Wednesday mornings are a special time for women at Beth El
The participation of women in Beth El’s daily minyan has grown in the past several months, particularly on Wednesdays, as the Beth El Sisterhood has spearheaded an effort to get more women involved in the daily minyan. Every Wednesday, 10-15 women come to the 7:30 a.m. minyan. Men and women daven together. Then all are welcome to share in breakfast and a study session led by Hazzan Alisa Pomerantz-Boro.
“I feel good when I see more women,” said Mangel following a recent Wednesday minyan. She enjoys seeing the chapel filled. “I also want to see more men come too,” Mangel said with a smile.
Pomerantz- Boro said that the impetus behind the increased women’s participation was Rabbi Aaron Krupnick’s desire to have more congregants attend daily minyan. Last year, he charged the Sisterhood to boost participation, and the idea has met with great success.
“The breakfast and the study session encourage women to come on Wednesdays, but women are welcome every day,” said Pomerantz-Boro. She added that there has been no negative reaction. “The goal is to have everybody comfortable.”
Beth El, although officially egalitarian for a number of years, has in fact been transitioning to a fully egalitarian congregation over a period of time, according to Pomerantz- Boro, who arrived at the synagogue in 2004. She said that the synagogue did not give up its separate non-egalitarian Shabbat morning service until moving to Voorhees last year.
One of those who were initially uncomfortable was Sol Zytcer, a Holocaust survivor born and raised in an Orthodox family in Poland. He said that he was not comfortable with women being called to the Torah when Beth El changed that policy over a decade ago. He said, however, that he has not only gotten used to it, but that he enjoys seeing women participate. “I feel very, very good coming to daven,” said Zytcer.
“I think it’s wonderful,” said Sandy Agus, who has cochaired the Wednesday effort with Illene Rubin. Agus said that attending daily minyan provides a sense of community for people who might not have felt it before.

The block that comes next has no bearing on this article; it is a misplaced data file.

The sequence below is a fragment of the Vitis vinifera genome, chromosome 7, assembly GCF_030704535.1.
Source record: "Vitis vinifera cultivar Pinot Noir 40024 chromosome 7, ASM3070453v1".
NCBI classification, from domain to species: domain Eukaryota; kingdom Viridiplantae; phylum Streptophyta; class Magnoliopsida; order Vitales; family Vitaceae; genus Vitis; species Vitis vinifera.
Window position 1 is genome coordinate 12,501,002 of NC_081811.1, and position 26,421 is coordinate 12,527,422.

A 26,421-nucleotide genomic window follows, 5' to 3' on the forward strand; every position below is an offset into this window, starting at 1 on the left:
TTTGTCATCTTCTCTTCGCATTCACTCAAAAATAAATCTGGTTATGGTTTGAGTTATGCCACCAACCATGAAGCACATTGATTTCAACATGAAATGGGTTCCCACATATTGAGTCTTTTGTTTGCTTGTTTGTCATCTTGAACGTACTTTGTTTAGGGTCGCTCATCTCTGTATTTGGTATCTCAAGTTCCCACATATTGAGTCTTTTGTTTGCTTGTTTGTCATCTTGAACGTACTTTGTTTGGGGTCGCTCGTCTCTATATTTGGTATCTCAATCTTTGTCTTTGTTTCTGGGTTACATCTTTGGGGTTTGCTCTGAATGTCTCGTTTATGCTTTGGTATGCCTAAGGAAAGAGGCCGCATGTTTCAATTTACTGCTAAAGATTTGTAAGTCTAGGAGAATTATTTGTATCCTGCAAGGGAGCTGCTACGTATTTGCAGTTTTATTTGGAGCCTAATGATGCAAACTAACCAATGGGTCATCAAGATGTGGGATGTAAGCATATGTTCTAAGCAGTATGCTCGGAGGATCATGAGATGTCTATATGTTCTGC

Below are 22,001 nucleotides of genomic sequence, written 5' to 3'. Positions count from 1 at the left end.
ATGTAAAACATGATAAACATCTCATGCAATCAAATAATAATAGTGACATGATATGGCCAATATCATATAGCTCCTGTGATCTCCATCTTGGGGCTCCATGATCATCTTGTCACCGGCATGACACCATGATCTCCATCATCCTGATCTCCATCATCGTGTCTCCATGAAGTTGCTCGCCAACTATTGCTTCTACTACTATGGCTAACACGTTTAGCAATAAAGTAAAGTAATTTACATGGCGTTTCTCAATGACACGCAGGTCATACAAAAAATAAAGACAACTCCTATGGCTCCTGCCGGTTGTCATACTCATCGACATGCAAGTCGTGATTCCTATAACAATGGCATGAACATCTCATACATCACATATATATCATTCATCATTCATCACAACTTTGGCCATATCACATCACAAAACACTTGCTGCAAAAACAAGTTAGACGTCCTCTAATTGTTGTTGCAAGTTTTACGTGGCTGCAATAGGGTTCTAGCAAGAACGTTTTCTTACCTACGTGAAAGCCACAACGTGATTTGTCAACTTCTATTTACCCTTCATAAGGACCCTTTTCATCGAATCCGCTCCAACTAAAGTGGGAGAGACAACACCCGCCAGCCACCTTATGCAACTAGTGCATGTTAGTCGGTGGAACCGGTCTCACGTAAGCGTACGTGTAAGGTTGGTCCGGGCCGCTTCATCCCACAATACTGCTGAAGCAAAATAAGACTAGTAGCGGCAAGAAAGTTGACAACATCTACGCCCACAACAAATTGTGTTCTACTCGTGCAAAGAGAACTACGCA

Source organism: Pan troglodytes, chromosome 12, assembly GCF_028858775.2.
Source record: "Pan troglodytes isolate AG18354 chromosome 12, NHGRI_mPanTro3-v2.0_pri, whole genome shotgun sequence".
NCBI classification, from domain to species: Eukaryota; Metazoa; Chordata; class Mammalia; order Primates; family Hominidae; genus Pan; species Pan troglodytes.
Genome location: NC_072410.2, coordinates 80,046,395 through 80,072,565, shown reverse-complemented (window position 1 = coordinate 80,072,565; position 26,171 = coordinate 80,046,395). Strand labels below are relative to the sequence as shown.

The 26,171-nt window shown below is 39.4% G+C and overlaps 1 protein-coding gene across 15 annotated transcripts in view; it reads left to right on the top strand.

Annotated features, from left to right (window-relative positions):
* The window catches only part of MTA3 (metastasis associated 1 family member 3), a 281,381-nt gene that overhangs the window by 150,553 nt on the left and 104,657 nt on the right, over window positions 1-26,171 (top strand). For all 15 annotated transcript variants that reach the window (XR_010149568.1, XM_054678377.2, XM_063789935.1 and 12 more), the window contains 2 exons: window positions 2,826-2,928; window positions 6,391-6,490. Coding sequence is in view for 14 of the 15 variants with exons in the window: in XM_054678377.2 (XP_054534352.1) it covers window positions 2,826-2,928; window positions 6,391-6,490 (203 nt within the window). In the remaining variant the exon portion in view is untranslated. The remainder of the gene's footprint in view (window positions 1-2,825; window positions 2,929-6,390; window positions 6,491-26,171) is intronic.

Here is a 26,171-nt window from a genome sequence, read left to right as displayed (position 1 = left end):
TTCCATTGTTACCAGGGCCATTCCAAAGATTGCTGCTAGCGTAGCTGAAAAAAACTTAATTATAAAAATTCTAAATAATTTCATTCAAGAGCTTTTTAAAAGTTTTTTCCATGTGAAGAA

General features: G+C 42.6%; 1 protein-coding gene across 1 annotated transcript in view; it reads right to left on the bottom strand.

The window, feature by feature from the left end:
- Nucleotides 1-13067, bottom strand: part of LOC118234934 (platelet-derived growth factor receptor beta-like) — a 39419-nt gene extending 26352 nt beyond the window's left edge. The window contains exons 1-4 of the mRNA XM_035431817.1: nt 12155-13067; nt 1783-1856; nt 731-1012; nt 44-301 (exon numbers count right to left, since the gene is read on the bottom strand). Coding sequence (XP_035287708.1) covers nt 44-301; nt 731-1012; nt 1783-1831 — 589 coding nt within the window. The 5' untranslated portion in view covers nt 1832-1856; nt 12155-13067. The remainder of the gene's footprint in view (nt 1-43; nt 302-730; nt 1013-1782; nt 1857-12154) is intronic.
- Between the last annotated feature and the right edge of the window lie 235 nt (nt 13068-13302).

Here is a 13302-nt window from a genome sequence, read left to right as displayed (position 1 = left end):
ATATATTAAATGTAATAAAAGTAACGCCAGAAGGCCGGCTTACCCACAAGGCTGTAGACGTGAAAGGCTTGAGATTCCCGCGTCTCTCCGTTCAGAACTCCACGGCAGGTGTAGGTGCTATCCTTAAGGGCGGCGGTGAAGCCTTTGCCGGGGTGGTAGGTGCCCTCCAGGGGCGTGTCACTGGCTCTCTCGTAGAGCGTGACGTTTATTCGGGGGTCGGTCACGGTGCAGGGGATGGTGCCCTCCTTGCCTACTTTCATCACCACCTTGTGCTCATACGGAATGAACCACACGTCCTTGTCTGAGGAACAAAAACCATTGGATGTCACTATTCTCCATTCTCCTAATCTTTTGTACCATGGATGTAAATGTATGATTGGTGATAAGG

Participation in the Wednesday morning minyans has been growing. “People are coming back,” said Renee Kessler, Sisterhood president. “It’s been really well received.”
“I always leave with a smile on my face. It’s fulfilling,” said Karen Schlessel. She said that she has made new friends and looks forward to the spiritual boost she gets from attending minyan.
Nancy Lubars comes to services every Saturday. Participation in the Wednesday morning minyan has brought her closer to the people she used to see only on Shabbat. “Attending daily minyan is a more intimate way to pray and know people,” she said.
Several of the women who came on a recent Wednesday said that it took them a little time to grow comfortable in the setting. The service moves quickly, and some of the women were not used to putting on tallit and tefillin. At a recent minyan, some women wore tefillin, but others did not. Beth El offers a basic Hebrew reading class for those whose Hebrew language skills need help.
Lubars said that when she first started coming, Rabbi Isaac Furman helped her with the tallit and tefillin. She said that she is growing more comfortable every time she comes.
Kim Feldbaum said that she often gets the chills when she puts on her tallit and tefillin. She said that she uses her father’s tallit, which was given to him by his bubbie, whom she is named after, and her son’s tefillin. “It’s so awesome that I’m wearing my father’s tallit, and that it’s OK,” said Feldbaum. She said that her participation in daily minyan has also given her an additional connection to her daughter, who prayed every day while at Camp Ramah.
Coming to the Wednesday minyan has had a positive impact on her life, according to Feldbaum. It has encouraged her to pray every day, even when not at minyan. “When I’m not here, I say the ‘Modeh Ani’ on a daily basis,” she said. “Every day, we need to realize that today is a gift. When you approach life that way, you look at things totally different,” said Feldbaum. .